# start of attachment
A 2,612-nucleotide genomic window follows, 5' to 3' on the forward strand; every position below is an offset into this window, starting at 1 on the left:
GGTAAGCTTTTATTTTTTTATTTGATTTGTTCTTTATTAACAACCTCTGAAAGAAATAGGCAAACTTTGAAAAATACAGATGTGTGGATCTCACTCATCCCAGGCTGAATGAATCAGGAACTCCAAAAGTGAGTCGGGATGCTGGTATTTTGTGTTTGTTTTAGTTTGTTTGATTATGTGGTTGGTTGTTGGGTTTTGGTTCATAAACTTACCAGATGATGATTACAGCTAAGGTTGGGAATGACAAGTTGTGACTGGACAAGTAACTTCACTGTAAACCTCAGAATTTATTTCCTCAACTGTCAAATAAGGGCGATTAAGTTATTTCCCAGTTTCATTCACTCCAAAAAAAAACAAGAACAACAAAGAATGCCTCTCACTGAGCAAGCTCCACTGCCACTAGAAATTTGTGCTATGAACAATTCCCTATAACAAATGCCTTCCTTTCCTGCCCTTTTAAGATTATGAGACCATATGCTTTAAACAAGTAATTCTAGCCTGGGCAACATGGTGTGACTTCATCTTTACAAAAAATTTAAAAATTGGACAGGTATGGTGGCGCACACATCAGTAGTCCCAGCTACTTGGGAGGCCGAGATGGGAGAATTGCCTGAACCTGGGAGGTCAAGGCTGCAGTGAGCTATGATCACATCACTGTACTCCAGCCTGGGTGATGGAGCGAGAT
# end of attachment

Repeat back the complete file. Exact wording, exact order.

A 2,612-nucleotide genomic window follows, 5' to 3' on the forward strand; every position below is an offset into this window, starting at 1 on the left:
GGTAAGCTTTTATTTTTTTATTTGATTTGTTCTTTATTAACAACCTCTGAAAGAAATAGGCAAACTTTGAAAAATACAGATGTGTGGATCTCACTCATCCCAGGCTGAATGAATCAGGAACTCCAAAAGTGAGTCGGGATGCTGGTATTTTGTGTTTGTTTTAGTTTGTTTGATTATGTGGTTGGTTGTTGGGTTTTGGTTCATAAACTTACCAGATGATGATTACAGCTAAGGTTGGGAATGACAAGTTGTGACTGGACAAGTAACTTCACTGTAAACCTCAGAATTTATTTCCTCAACTGTCAAATAAGGGCGATTAAGTTATTTCCCAGTTTCATTCACTCCAAAAAAAAACAAGAACAACAAAGAATGCCTCTCACTGAGCAAGCTCCACTGCCACTAGAAATTTGTGCTATGAACAATTCCCTATAACAAATGCCTTCCTTTCCTGCCCTTTTAAGATTATGAGACCATATGCTTTAAACAAGTAATTCTAGCCTGGGCAACATGGTGTGACTTCATCTTTACAAAAAATTTAAAAATTGGACAGGTATGGTGGCGCACACATCAGTAGTCCCAGCTACTTGGGAGGCCGAGATGGGAGAATTGCCTGAACCTGGGAGGTCAAGGCTGCAGTGAGCTATGATCACATCACTGTACTCCAGCCTGGGTGATGGAGCGAGAT